The largest part of the game is Hogwarts itself. You're free to wander the entire campus (using your Marauder's Map for guidance, of course), discovering little secrets here and there along the way. This is both great and tedious; as many hours as I've spent in this game, most of it has been in the way of chores around the castle. You'll find yourself fixing statues, reassembling suits of armor, putting paintings back on the wall, sweeping up puddles of water, and more. If you enjoy games that have oodles of secrets and easter eggs, especially Harry Potter easter eggs, then this part will be right up your alley. Otherwise, it's just something interesting to do while you roam the vast corridors of Hogwarts.

While there are minor frustrations to be found, both in game play and in implementation, the experience is still entertaining. I've had fun running around, solving puzzles and exploring the castle. The developers were even able to license the music from the movie, which does wonders for bringing the game world to life.

Nuts to Gamespot. I give this one a 7/10. If you're a Harry Potter fan and own a Wii, go get this game.

Update
Wow. I hadn't finished the game when I wrote this earlier, but now I have. This game is short. If you don't spend your time wandering around doing the "sidequests" (finding easter eggs), the game is very fast. Find the DA . . . make trouble for Umbridge . . . fight the Deatheaters/Voldemort . . . the end. Yikes.

What's disappointing is the Ministry of Magic scenes. With as much as the movie left out, this would have been a perfect place for the game to recapture some of the scenes from the book. This would have been a terrific place to explore, have some puzzles, etc. Instead, it played out as one long cutscene. What an utter waste of the material.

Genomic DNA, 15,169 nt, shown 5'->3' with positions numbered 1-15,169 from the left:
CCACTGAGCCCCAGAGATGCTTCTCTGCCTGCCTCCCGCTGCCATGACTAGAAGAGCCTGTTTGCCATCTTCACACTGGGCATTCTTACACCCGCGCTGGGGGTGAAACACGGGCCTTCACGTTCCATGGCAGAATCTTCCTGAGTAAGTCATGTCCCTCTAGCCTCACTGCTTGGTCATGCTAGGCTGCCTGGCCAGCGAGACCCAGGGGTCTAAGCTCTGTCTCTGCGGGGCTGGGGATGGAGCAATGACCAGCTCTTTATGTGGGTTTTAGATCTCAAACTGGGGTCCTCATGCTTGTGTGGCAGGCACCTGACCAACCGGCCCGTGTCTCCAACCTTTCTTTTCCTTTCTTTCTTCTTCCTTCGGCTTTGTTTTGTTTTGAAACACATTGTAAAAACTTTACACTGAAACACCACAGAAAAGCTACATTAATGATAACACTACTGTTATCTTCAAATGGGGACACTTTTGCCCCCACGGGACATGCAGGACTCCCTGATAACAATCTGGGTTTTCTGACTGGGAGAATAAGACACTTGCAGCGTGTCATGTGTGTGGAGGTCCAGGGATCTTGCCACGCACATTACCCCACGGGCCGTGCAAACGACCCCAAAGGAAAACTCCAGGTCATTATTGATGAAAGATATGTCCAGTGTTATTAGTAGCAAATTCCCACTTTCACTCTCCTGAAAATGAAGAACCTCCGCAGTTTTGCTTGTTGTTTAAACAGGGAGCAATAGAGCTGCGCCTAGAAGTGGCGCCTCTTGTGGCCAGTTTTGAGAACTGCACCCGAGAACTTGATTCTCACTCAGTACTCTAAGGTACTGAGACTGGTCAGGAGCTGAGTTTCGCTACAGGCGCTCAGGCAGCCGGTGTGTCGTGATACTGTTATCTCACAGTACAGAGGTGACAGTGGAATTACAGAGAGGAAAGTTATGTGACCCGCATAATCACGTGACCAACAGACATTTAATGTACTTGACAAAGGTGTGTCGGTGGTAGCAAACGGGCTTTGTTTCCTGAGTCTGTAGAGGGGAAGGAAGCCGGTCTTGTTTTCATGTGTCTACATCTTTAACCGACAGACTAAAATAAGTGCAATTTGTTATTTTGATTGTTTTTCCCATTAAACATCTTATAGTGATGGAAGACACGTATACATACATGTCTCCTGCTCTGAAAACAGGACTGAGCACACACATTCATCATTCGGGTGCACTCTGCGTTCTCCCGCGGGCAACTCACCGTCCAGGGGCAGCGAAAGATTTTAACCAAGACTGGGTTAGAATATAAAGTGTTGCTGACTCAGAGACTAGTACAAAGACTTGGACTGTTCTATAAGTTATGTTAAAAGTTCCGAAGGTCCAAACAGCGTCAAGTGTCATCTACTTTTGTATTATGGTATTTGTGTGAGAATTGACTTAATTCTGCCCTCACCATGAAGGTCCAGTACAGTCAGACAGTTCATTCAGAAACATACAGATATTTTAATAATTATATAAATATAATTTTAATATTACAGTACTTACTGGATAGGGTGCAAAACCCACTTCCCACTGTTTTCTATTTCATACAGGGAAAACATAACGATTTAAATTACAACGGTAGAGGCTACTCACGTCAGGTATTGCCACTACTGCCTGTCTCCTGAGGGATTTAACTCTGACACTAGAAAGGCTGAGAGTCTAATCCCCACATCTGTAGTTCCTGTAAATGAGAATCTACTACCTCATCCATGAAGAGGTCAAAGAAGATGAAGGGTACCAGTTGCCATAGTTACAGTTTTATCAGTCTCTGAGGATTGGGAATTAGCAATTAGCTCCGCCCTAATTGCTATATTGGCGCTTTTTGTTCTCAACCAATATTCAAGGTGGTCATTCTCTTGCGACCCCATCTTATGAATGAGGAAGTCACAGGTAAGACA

I have to regrade this one to a 5/10. The game still has all the charm it had before, and it's still neat to run around, find secrets, see the interviews, hear the music and the voices.

But.

For $50, I expect quite a bit more game time than this one offered. Without the padding of the secrets to discover, this game would be almost empty. It seems to be a case of "movie tie-in," which never bodes well for a game.

Which is such a shame, as I was enjoying this one.

Wednesday, July 18, 2007

Sunday, July 15, 2007

John Edwards, eat your heart out

Oh, this is just too delicious for words. My all time "favorite" politician, Gov. Rod Blagojevich, has put himself in hot water. Apparently, right before his most recent State of the State speech, G-Rod payed a make-up artist $600 to doll him up and offer advice on ideal lighting. Worse yet, he paid for it with state funds.

This guy makes John Edwards look like an amateur. I think we have a new 'Silky Pony' or 'Pink Sapphire' or whatever people are calling him these days.